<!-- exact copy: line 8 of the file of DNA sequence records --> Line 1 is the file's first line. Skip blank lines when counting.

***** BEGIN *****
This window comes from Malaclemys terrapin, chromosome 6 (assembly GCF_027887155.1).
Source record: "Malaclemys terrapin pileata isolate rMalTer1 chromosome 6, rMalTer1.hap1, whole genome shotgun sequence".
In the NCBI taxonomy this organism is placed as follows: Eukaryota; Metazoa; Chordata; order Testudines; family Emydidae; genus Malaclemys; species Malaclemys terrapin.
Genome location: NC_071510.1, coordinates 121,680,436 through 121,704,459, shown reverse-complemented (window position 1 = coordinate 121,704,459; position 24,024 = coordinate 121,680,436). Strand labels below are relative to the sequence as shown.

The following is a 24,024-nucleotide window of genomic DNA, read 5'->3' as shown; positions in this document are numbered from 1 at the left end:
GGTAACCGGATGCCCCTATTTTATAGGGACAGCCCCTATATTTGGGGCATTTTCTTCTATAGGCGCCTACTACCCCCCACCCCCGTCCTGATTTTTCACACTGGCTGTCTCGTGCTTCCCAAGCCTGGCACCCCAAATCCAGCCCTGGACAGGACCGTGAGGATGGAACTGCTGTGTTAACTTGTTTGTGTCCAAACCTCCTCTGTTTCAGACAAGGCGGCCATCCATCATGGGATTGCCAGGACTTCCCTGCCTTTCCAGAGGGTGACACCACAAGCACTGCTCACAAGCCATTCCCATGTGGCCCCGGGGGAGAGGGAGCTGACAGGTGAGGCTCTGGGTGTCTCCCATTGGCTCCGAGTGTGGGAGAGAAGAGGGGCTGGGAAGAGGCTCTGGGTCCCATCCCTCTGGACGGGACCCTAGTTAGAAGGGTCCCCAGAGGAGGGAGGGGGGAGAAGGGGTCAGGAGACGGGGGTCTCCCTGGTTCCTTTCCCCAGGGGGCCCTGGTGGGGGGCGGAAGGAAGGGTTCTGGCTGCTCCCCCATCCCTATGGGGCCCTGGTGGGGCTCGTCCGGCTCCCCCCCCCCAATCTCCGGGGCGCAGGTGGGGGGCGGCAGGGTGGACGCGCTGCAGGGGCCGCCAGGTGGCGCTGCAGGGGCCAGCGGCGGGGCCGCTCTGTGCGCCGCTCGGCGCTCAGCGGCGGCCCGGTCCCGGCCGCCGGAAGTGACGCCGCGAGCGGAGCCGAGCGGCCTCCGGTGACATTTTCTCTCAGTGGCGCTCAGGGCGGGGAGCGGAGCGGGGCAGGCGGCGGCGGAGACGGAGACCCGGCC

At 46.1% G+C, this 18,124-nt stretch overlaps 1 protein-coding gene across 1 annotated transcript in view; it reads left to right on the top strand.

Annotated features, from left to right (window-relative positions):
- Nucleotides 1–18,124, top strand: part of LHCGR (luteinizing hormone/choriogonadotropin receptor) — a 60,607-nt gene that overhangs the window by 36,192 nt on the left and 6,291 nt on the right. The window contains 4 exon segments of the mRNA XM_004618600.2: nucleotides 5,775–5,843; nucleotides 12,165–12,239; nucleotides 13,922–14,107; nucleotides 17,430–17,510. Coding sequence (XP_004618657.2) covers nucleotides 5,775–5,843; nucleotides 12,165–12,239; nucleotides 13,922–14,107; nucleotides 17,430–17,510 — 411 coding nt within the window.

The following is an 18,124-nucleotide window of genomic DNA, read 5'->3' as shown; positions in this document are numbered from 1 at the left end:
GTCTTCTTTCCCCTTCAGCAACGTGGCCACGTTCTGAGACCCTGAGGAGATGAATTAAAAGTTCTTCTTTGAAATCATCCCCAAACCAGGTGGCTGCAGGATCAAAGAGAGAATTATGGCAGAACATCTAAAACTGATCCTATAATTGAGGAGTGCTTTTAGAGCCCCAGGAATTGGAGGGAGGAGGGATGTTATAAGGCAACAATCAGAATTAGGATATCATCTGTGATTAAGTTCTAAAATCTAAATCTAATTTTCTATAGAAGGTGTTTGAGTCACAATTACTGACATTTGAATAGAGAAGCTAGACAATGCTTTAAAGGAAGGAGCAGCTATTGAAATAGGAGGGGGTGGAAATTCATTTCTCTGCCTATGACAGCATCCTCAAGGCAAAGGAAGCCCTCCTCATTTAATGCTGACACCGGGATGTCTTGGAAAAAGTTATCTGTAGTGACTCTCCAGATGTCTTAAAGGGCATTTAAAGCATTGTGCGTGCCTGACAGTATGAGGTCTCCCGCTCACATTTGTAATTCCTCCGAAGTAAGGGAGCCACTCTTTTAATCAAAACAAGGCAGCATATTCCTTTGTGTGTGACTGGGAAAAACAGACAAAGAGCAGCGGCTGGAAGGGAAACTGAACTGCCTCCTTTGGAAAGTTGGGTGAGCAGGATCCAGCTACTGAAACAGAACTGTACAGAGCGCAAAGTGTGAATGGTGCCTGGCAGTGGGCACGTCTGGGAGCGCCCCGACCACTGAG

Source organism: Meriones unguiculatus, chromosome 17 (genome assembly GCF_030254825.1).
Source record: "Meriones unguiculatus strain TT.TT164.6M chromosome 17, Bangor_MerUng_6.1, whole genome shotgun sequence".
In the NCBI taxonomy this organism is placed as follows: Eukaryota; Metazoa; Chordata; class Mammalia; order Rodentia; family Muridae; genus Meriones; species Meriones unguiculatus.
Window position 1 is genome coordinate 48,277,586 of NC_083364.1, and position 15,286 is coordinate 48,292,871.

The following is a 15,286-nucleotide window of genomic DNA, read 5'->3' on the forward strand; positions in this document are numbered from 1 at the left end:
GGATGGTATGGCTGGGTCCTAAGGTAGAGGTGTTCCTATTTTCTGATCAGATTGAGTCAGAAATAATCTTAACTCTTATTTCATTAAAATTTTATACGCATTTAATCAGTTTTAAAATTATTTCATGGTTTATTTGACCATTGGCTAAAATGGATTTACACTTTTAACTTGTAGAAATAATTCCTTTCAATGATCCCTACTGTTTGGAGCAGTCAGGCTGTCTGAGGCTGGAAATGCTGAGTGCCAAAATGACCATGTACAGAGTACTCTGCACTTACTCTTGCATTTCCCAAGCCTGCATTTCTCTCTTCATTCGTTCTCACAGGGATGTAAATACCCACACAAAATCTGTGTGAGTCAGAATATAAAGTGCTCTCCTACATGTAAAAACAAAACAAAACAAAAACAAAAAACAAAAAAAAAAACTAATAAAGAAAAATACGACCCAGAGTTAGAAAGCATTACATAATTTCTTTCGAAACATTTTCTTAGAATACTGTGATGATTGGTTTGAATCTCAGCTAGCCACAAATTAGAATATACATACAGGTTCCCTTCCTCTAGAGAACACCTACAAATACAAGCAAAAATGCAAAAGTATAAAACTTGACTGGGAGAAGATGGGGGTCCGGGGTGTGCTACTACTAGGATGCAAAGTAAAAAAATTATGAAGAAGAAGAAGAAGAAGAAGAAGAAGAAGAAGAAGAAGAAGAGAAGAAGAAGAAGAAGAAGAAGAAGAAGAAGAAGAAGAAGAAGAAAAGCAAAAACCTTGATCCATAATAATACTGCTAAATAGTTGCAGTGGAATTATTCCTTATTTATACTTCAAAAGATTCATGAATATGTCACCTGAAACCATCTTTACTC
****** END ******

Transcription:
Annotated features, from left to right (window-relative positions):